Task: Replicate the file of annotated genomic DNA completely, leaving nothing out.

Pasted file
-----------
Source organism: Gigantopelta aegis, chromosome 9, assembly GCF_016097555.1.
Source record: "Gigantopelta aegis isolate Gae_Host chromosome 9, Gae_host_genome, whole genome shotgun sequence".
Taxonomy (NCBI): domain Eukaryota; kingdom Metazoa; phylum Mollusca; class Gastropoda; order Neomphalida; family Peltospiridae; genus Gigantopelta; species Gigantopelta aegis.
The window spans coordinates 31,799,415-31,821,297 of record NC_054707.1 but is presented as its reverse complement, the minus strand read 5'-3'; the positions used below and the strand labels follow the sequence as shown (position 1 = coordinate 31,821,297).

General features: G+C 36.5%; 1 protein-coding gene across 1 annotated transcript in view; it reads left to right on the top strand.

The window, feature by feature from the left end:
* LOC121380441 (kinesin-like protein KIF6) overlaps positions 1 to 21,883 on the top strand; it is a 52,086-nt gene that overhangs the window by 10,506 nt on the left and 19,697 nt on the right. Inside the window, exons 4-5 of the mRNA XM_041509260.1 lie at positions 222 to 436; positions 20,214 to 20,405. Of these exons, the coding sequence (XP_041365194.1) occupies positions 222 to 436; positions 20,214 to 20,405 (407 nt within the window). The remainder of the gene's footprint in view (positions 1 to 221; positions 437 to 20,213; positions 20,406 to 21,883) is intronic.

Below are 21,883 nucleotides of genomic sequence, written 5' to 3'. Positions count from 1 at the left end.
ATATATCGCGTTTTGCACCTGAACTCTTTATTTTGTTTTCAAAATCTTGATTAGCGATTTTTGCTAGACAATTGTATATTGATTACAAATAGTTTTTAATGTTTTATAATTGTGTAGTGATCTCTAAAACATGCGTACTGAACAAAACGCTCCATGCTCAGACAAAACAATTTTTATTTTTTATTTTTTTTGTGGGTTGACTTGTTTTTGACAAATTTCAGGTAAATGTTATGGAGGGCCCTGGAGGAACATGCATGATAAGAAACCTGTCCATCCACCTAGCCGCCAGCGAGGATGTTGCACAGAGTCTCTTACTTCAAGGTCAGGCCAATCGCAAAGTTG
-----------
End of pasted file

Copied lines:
Source organism: Gigantopelta aegis, chromosome 9, assembly GCF_016097555.1.
Source record: "Gigantopelta aegis isolate Gae_Host chromosome 9, Gae_host_genome, whole genome shotgun sequence".
Taxonomy (NCBI): domain Eukaryota; kingdom Metazoa; phylum Mollusca; class Gastropoda; order Neomphalida; family Peltospiridae; genus Gigantopelta; species Gigantopelta aegis.
The window spans coordinates 31,799,415-31,821,297 of record NC_054707.1 but is presented as its reverse complement, the minus strand read 5'-3'; the positions used below and the strand labels follow the sequence as shown (position 1 = coordinate 31,821,297).

General features: G+C 36.5%; 1 protein-coding gene across 1 annotated transcript in view; it reads left to right on the top strand.

The window, feature by feature from the left end:
* LOC121380441 (kinesin-like protein KIF6) overlaps positions 1 to 21,883 on the top strand; it is a 52,086-nt gene that overhangs the window by 10,506 nt on the left and 19,697 nt on the right. Inside the window, exons 4-5 of the mRNA XM_041509260.1 lie at positions 222 to 436; positions 20,214 to 20,405. Of these exons, the coding sequence (XP_041365194.1) occupies positions 222 to 436; positions 20,214 to 20,405 (407 nt within the window). The remainder of the gene's footprint in view (positions 1 to 221; positions 437 to 20,213; positions 20,406 to 21,883) is intronic.

Below are 21,883 nucleotides of genomic sequence, written 5' to 3'. Positions count from 1 at the left end.
ATATATCGCGTTTTGCACCTGAACTCTTTATTTTGTTTTCAAAATCTTGATTAGCGATTTTTGCTAGACAATTGTATATTGATTACAAATAGTTTTTAATGTTTTATAATTGTGTAGTGATCTCTAAAACATGCGTACTGAACAAAACGCTCCATGCTCAGACAAAACAATTTTTATTTTTTATTTTTTTTGTGGGTTGACTTGTTTTTGACAAATTTCAGGTAAATGTTATGGAGGGCCCTGGAGGAACATGCATGATAAGAAACCTGTCCATCCACCTAGCCGCCAGCGAGGATGTTGCACAGAGTCTCTTACTTCAAGGTCAGGCCAATCGCAAAGTTG